Extracted from an article about Kathy Page’s experience as Writer in Residence in Nottingham Prison, published in The Big Issue, 19 July 2004
A neatly dressed, balding man with some alarming facial scars leaned back in his chair and treated me to a list of already familiar complaints about the state of the prison showers and so on. Suddenly he brightened, changed tack and told me: ‘But of course, there’s one good thing. My marriage is far, far better since I came in here.’ We both laughed; he went on to explain how, inside, he had become more thoughtful about his wife and their relationship. He had plenty of spare time and could give her the kind of attention she had always wanted. They wrote every day; he had begun to know her in ways which he never had before. ‘The honesty can be heavy. She has to have her say. But it’s like a kind of honeymoon,’ he aid, cutting the conversation midstream to take up his turn at the computer.
I soon realised that a man being in prison is of course far more likely to have a negative effect on romantic and family relationships: economic hardship, lack of contact, the stress of travelling to visits and the jealous imaginings of the inmate can be a fatal combination. Nonetheless, over the coming weeks I met others who felt their relationships with their partners had been improved by incarceration, and I became aware of the many ways in which men inside actively sought out and found new attachments while serving their time.
In any workplace there are attractions between people; men in prison have few other flesh and blood options. The barriers between prison staff and inmates, in theory strongly demarcated, may, for some, be a catalyst to romance. I was both shocked and touched when one of the inmates I worked with sought me out to explain that he had a ‘crush’ on me, knew it wasn’t reciprocated and would only be a wind-up, and so would be dropping out of the writing workshop.
Because it is such a harsh reality, prison is a place where fantasy flourishes. Any woman coming into a men’s prison is liable to become, as another man informed me with a frankness I could perhaps have done without, ‘wanking material’. Likewise, a female member of staff may well find herself teaching a class full of semi-clothed men who spend hours a day working out and who, despite their dangerousness are, in many ways, under her control. All the same, it seems that a surprising number of ‘real’ relationships do develop inside. While meetings between men and women in a men’s prison often take place in a grim, highly regimented context that is the very opposite of romantic, they can, because of the context, be surprisingly emotionally intimate. There is frequently a degree of vulnerability on the part of the man that would be unusual outside. Relationships spring up between inmates and female lawyers, teachers, probation, officers, visitors and even governor grades. And, I discovered in my year at Nottingham, many inmates seek out official or unofficial pen friends who may later become visitors, partners or wives. Many men put an extraordinary amount of time into their correspondence.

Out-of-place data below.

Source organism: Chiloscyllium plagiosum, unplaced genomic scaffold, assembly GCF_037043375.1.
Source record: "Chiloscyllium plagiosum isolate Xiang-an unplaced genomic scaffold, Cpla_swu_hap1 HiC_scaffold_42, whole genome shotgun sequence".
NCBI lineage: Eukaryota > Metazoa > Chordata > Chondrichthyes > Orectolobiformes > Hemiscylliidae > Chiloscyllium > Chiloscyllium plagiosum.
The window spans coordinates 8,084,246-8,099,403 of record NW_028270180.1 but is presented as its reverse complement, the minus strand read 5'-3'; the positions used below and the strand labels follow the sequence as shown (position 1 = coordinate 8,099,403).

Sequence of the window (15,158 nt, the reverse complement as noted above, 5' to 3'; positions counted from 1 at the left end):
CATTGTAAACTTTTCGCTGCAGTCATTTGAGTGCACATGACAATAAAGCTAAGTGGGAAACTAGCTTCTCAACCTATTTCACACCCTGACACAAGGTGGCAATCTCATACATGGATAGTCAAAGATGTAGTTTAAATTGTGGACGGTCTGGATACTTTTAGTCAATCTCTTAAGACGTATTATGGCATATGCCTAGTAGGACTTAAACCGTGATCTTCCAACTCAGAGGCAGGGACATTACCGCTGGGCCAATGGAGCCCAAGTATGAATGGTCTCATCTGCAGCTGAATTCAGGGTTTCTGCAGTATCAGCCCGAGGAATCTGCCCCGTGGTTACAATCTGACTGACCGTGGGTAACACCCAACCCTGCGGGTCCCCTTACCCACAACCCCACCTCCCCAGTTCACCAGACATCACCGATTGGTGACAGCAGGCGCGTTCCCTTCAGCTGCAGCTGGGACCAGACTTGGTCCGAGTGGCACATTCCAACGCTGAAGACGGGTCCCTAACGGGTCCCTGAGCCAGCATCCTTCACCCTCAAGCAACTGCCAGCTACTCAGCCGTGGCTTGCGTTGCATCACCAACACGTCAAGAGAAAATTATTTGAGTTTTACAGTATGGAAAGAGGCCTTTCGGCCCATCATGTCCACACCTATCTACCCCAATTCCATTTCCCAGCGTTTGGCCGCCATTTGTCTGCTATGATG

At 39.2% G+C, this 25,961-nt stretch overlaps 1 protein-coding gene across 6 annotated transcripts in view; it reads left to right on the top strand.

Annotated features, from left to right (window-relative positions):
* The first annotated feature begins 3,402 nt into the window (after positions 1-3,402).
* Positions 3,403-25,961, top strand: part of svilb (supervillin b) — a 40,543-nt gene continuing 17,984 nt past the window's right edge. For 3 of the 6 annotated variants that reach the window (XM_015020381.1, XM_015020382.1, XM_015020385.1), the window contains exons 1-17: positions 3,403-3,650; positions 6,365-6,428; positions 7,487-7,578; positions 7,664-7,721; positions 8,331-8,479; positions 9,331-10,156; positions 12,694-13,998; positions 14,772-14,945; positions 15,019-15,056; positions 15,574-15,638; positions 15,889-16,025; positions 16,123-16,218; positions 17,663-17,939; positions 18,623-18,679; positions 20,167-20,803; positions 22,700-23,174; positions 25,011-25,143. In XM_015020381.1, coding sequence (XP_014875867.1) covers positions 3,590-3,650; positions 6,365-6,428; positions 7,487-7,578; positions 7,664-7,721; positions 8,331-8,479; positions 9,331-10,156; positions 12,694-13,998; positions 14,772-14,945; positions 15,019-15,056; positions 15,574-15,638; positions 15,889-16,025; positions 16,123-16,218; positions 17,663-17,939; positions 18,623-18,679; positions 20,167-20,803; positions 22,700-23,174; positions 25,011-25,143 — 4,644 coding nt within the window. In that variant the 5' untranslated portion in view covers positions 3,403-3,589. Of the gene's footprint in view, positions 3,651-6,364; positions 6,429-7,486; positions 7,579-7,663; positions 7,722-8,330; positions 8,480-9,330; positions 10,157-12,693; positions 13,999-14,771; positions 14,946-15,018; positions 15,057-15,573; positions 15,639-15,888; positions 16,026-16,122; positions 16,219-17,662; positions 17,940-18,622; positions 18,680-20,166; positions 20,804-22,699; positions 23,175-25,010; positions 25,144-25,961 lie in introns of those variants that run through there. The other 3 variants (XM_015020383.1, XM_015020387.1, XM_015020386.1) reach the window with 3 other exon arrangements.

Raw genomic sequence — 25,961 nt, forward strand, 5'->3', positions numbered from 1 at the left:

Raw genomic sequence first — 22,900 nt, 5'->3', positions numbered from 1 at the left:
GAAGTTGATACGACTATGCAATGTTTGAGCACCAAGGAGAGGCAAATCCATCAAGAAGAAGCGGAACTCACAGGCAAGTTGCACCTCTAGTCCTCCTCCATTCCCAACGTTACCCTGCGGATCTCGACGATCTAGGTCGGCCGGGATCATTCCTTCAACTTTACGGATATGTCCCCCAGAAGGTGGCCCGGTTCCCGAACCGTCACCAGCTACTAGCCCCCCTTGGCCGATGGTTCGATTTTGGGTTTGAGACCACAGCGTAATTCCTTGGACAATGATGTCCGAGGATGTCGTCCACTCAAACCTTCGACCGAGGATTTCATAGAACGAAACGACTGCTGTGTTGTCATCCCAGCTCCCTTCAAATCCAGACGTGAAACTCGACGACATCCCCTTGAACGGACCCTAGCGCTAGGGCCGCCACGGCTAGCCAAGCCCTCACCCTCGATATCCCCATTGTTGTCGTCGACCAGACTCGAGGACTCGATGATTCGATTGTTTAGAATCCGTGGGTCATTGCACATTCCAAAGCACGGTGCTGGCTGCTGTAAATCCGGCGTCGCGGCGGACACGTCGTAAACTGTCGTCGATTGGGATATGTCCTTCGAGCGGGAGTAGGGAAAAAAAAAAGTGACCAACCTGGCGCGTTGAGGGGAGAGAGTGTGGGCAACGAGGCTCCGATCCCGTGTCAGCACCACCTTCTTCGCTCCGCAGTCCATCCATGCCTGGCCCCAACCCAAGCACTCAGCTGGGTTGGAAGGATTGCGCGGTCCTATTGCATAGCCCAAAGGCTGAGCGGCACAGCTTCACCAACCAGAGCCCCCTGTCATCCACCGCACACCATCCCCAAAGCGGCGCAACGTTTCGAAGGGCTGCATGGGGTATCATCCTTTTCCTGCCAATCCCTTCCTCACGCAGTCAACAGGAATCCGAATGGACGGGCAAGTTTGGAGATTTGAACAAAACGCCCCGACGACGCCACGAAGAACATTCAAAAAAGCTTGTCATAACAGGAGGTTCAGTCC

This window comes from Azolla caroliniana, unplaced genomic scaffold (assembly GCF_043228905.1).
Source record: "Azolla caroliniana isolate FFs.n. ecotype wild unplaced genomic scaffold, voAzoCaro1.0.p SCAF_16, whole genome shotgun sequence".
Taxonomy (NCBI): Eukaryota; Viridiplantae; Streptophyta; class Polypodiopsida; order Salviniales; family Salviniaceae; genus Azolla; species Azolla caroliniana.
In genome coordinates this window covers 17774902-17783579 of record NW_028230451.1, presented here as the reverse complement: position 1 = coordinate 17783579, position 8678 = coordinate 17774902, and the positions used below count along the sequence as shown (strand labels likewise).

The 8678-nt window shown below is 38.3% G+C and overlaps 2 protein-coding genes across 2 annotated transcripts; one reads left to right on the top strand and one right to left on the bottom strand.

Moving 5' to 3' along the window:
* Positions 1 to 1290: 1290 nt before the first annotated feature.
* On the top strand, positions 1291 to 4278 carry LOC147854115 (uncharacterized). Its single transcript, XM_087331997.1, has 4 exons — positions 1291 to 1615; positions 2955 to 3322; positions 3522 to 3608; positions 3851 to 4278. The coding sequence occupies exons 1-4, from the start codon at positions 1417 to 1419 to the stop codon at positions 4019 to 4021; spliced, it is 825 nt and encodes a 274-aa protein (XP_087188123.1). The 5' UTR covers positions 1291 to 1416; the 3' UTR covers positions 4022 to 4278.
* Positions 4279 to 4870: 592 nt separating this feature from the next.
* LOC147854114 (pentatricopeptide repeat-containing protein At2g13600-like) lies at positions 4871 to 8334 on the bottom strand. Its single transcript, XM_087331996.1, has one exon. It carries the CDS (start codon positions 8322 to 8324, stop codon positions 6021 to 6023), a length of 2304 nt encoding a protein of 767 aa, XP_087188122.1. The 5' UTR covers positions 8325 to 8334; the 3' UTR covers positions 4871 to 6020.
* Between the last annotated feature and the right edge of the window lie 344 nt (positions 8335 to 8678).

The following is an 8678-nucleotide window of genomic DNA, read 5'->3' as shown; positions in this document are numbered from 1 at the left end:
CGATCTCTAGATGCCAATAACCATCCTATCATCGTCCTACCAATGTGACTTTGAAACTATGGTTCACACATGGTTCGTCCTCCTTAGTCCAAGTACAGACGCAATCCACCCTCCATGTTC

Some of these prison relationships are no doubt duplicitous, exploitative, or plain bizarre (for example, those women who seem only attracted to violent offenders behind bars), but some were genuine. As Angela Devlin shows in her study, Cell Mates, Soul Mates, many prison marriages last and survive the transition to the outside. I found myself thinking a great deal about these relationships. What would it be like to be a man negotiating, for the very first time, an encounter with a woman that was not entirely on his terms? What would it be like, as a woman, to have to cope with the reality of a lover’s terrible past and all the questions it posed?
I could easily see the advantage of a relationship for the man inside. What was in it for the woman? As with every question I asked myself in that year at Nottingham, there were no simple answers. Some women are compulsive rescuers. On the other hand, roles in prison relationships often seemed to me to be to some extent reversed, with the woman appearing to have more control and more rights than she might outside. Another thing to consider – and this was interesting to me personally, since I was involved in a long-distance relationship at the time – was that the writing of letters and the restrictions on meetings created by the regime impose on the would-be lovers an old-fashioned courtship very different to the fast pace of modern relationships. This makes for a particular kind of verbal intimacy and at the same time allows fantasies about the other person to remain unchallenged by everyday reality.
Occasionally I would hear talk from prison professionals as to how a prisoner’s relationship was causing concern. I could see the logic and there is no doubt that some prison relationships are dangerous. Anyone being hurt or abused by their partner needs, in my view, to get out. But increasingly, during that year and afterwards as I wrote Alphabet, I became interested in the grey areas, in the flawed relationships that were also, somehow, good. I came to realise that even downright destructive partnerships contain shreds of contact with another, and are potentially catalysts for transformation. Our sense of self arises out of out intimate relationships, and one of the most irreducible aspects of our humanity is that we do, as Ethel Spector Person writes in Dreams of Love “desire to live an imaginary life in the minds of others.”
Copyright © 2004 Kathy Page
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